It's a site dedicated entirely to pictures, clips, and gifs of the best damn tap dancer there ever was. Period. Perfecto. Scroll through and smile.
Yesterday Diana and I stopped by a symposium on "Global Green Cities of the 21st Century" to hear the Danish starchitect Bjarke Ingels speak about "Hedonistic Sustainability." The talk was full of catchphrases ('Bigamy': the opposite of either/or thinking) and music video-style digital simulations, but there's no denying Ingels' engaging, accessible manner and irrepressible enthusiasm: he brings a welcome dose of optimism and fun to architecture. "His goal: "to show how sustainable life can be more fun than regular life," through projects like a ski slope built on top of a trash incinerator in Copenhagen ("a nice hybrid of bikini skiing" in the summer, says Ingels) or a sloping mountain with an interior courtyard along the waterfront in New York. The audience was totally seduced, bursting into random flurries of applause and giggling with delight as Ingels' laid out his plans for architectural domination. "This guy's intense!" murmured a neighbor, appreciatively. Indeed.
I'll confess to having clicked through this entire slideshow of dapper dudes on the street outside the various events of New York Fashion Week. What was incredible was how quickly each dandy started looking ordinary. I'm sure any of them would stand out in a crowd of average Joes, but put together their tailored cuts and flashes of sartorial plumage started running together. How hard it must be to stand out in the New York fashion set. And as an aside, if you really do look at all the pics, the whole slideshow starts to feel like a running ad for the iPhone. Just goes to show you that toggle coats will come in and out of style, but perpetually texting your bros is here to stay.
One thing I'll never grow tired of on the internet? Cat Tumblrs. Richard Perez of Skinny Ships just started one featuring doodles and drawings by designers and illustrators of their feline friends. It's already off to a good start!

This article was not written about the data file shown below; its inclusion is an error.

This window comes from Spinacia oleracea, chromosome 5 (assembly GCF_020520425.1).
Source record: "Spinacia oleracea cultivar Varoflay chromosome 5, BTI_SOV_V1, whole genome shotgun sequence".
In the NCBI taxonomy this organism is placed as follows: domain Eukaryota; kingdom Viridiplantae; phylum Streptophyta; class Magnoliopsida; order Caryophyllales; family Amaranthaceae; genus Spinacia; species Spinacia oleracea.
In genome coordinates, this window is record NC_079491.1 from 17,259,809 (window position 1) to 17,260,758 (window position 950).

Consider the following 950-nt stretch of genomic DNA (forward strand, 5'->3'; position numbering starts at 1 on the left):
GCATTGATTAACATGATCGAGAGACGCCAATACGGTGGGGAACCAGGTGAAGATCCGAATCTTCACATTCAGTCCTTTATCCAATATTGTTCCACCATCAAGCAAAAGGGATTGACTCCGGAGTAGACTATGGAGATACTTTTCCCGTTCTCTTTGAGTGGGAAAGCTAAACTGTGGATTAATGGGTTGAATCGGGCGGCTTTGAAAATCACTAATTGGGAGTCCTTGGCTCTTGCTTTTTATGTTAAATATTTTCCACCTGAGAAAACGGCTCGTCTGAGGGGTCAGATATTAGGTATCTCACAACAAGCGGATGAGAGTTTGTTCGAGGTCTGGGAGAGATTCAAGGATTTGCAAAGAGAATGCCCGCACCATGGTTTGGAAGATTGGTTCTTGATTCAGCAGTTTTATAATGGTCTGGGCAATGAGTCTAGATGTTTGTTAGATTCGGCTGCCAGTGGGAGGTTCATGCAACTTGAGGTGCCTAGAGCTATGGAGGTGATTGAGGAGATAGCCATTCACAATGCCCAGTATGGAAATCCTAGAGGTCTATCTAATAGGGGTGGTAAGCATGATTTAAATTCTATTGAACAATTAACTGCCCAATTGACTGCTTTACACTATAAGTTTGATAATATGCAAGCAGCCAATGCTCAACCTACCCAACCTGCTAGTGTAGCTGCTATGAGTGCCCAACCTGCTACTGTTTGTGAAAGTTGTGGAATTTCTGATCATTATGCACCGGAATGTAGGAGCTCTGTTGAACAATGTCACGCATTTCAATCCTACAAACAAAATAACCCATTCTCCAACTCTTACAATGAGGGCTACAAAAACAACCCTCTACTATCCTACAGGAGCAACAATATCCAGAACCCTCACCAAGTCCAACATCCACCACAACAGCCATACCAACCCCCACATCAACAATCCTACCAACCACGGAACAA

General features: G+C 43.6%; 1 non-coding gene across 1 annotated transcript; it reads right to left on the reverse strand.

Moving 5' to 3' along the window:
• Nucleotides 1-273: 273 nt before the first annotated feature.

This week I've been enjoying this brief collection of posters, found on the always-reliable-for-awesome-internet-fodder A Journey Round My Skull.
While in Buffalo this past weekend to visit friends and family, I finally had the opportunity to visit the new Burchfield Penney Art Center (more about the museum here). One of the most intriguing works on display were the triptychs by the late Buffalonian photographer Milton Rogovin, whose portraiture captured the everyday poor and working-class people of the Rust Belt city a la Dorothea Lange in middle America during the Great Depression. The images that caught my eye were from his Lower West Side Triptych series (1972-1994) in which he documented select people over the span of more than 20 years. It is powerful, sad, stunning, and moving all at once. There are a number of these to browse on his site so do check it out.
Aaron recently did a great slideshow about photographer Magda Biernat's series on Taiwan's betel nut girls. Curious about her other work, I came across another series called "Inhabited." "Inhabited is the result of my explorations into the world's private and public spaces searching for differences and commonalities. Between 2007 and 2008 I spent a year traveling around the world, taking photographs across 17 countries," writes Biernat on her website. "The interiors of the rooms I've shot serve the same purpose no matter where they are found. Stripped of obvious cultural references and detached from their surroundings, they gain a kind of disorienting universality."
A New York-based writer, Diana studied art history and environmental policy at UC Davis. Before rising to Senior Editor at Dwell—where she helped craft product coverage, features, and more—Diana worked in the Architecture and Design departments at MoMA and the San Francisco Museum of Modern Art. She counts finishing a 5K as one of her greatest accomplishments, gets excited about any travel involving trains, and her favorite magazine section is Rewind. Learn more about Diana at: http://dianabudds.com